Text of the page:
Plan Ahead to Make Your Meetings More Accessible for People With Disabilities

Making sure that people with disabilities can enjoy your events should be a priority for many associations. And as one university is learning the hard way, ignoring the issue could lead to problems.

Editor’s note: This story has been updated to replace the term “the disabled” with “people with disabilities.”

It’s key to keep the Golden Rule in mind when arranging any association event. Treating others right includes making accommodations that span the spectrum from  minimizing language barriers to making arrangements for those with special religious requirements. High on the list: ensuring that people with disabilities have full access to the facilities and activities of your event.

Ask how you can help. It is understandable not to know what to do. Consider this an opportunity to learn.

The first step is understanding your attendees’ needs well before the planning stage kicks in. Organizations that don’t could invite legal challenges and public criticism like the University of Maryland (UMD) is facing.

A Legal Challenge

The issue came to a head this week after the National Association of the Deaf (NAD) sued the University of Maryland, College Park, over its lack of accessibility to the deaf and hearing-impaired during football games.

The lawsuit, filed on behalf of two deaf fans who went to games at the university’s Byrd Stadium and Comcast Center, argues that Title II of the Americans with Disabilities Act (ADA) requires the university to broadcast closed captioning during sporting events.

The ADA section reads: “Any television public service announcement that is produced or funded in whole or in part by any agency or instrumentality of the federal government shall include closed captioning of the verbal content of such announcement.” This would apply to the university, the suit claims, as it receives federal funding.

NAD and Baltimore-based attorney Joseph Espo filed the suit on September 23. This isn’t the first time the subject has been broached with the university, UMD student newspaper The Diamondback reports. According to Espo, one of the plaintiffs has requested closed captioning since 2007. There have been talks with the university, he said, but the parties “haven’t been able to reach an agreement or time line that is acceptable.”

The school does have some initiatives to help people with disabilities enjoy the games. According to the Byrd Stadium A-Z Guide, the university streams closed captioning online, which is accessible by smartphone or tablet. UMD provides tablet rentals during games, though an official says the school received no requests for rentals for the last two home football games, according to The Washington Post.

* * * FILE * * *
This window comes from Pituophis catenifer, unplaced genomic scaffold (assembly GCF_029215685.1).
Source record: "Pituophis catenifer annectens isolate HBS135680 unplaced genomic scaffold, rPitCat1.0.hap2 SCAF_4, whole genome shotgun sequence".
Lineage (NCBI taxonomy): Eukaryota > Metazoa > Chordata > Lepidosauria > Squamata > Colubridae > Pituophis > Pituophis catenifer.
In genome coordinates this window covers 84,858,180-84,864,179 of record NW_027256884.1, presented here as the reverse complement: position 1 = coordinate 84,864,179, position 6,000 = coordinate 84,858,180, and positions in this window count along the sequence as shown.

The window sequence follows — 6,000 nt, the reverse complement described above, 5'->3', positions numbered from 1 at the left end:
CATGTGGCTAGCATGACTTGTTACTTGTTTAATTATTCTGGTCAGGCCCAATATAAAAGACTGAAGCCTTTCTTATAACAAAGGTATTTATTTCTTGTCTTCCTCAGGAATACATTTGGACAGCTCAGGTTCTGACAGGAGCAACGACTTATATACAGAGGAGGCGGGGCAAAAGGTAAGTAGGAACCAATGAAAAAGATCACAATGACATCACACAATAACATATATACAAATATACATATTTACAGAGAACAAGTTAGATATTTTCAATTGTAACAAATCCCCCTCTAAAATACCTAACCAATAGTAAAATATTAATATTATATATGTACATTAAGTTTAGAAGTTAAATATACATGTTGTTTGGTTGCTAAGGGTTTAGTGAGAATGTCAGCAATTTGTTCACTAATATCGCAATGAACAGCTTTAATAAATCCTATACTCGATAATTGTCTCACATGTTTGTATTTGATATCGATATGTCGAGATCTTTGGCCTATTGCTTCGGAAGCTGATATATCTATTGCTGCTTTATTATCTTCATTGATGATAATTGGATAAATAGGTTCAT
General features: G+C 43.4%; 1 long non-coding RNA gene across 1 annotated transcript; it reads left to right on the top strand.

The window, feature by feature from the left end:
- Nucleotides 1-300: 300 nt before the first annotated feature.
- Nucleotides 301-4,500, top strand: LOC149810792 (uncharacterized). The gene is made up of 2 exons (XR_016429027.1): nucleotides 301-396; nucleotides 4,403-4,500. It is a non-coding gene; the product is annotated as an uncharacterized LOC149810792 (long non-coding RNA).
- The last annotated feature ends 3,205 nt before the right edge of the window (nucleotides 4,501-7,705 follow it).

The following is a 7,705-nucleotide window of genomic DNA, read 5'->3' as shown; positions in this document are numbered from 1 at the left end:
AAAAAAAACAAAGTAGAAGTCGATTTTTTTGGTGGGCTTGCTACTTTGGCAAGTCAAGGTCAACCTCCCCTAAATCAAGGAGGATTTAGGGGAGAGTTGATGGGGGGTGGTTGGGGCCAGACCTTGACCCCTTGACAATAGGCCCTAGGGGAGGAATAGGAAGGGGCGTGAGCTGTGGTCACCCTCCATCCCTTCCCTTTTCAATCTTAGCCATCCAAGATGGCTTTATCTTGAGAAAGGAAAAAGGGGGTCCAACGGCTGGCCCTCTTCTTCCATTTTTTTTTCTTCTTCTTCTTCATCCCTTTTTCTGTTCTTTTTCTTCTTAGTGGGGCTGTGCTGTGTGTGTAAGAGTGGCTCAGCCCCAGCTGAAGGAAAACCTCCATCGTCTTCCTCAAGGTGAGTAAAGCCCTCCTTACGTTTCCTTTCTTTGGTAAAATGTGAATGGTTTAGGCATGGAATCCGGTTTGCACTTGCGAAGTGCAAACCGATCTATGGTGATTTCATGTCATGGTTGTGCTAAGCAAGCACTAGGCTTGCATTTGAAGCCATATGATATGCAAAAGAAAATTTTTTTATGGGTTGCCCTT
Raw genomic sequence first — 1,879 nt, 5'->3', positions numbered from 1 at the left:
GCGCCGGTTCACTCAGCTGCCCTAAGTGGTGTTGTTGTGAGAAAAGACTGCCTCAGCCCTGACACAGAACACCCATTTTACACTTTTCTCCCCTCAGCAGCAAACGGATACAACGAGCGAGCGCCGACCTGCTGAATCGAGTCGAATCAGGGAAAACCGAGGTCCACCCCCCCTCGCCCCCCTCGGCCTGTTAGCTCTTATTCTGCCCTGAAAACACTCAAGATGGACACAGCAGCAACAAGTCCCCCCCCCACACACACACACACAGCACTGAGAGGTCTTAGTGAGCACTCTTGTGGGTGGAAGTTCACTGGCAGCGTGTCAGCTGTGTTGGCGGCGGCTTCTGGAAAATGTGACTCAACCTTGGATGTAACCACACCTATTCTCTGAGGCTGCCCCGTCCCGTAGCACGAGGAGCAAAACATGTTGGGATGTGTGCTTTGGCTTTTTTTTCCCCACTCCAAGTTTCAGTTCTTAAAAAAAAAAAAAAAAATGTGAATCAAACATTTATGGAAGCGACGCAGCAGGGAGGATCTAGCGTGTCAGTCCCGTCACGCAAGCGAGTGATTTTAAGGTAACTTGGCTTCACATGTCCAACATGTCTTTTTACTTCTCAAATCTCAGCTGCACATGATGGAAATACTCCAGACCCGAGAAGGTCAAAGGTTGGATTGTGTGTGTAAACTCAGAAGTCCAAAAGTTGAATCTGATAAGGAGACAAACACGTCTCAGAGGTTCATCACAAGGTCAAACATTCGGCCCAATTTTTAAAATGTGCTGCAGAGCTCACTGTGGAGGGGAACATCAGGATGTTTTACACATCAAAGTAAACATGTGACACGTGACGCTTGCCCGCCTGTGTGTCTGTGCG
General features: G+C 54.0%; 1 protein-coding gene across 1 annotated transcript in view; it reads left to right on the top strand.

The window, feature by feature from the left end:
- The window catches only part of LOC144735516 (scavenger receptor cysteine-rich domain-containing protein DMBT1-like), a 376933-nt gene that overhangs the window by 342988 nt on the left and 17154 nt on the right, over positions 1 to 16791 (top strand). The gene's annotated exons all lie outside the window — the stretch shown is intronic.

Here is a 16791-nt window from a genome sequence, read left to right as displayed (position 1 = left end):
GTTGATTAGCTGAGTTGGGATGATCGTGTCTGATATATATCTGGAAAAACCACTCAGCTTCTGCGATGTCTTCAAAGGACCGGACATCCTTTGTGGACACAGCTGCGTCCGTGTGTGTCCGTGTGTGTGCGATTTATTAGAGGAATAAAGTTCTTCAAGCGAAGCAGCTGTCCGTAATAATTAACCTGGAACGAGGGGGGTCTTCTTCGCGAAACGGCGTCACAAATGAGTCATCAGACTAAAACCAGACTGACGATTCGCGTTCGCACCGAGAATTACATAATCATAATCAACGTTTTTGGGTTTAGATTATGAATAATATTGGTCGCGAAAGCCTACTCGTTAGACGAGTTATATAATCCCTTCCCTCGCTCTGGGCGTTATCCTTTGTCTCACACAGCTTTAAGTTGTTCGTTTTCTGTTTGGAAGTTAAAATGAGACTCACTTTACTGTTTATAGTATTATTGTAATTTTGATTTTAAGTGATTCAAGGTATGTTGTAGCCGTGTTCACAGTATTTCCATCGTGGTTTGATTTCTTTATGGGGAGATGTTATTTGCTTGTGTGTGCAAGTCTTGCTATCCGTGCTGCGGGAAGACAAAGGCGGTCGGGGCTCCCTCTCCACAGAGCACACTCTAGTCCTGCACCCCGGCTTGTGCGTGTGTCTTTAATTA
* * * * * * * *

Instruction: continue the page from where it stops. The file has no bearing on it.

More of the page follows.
“The University of Maryland is committed to providing an outstanding fan experience for all, and we certainly do not discriminate against individuals with disabilities,” said UMD Assistant Vice President Brian Ullmann in a statement.

The UMD lawsuit comes in the wake of a 2006 case in which three deaf Washington Redskins fans sued the team for failing to provide closed captioning its the home stadium. A 2011 ruling required the Redskins to make all audio projections—game-related information and emergency announcements—accessible for deaf and hearing-impaired fans.

“Since the Redskins case, the trend looks like colleges and universities… may be required to provide accommodations,” sports lawyer Bradley Shear said in a 2011 NAD press release.

Don’t Let It Happen to You

If you don’t have an accessibility policy for your organization’s events, the Institute of Electrical and Electronics Engineers (IEEE) has guidelines that could provide a starting point. Among the highlights:

  • Ask attendees to note special requests when registering for an event. This gives you a better sense of the accommodations you will need to provide.
  • Ensure that your event location includes access for people with disabilities. Consider close parking, elevators with Braille, and access to a telephone typewriter.
  • Include an event interpreter as needed, and reserve seats in front to enable a clear view.
  • Don’t let the disability get in the way of the person; speak to the person, not to their accompanying interpreter.

“Ask how you can help. It is understandable not to know what to do,” the IEEE guidelines state. “Consider this an opportunity to learn.”

Do you have accessibility tips to offer your meeting-planner colleagues? Share them in the comments.


Emma Beck

By Emma Beck

Emma Beck is a contributor to Associations Now. MORE

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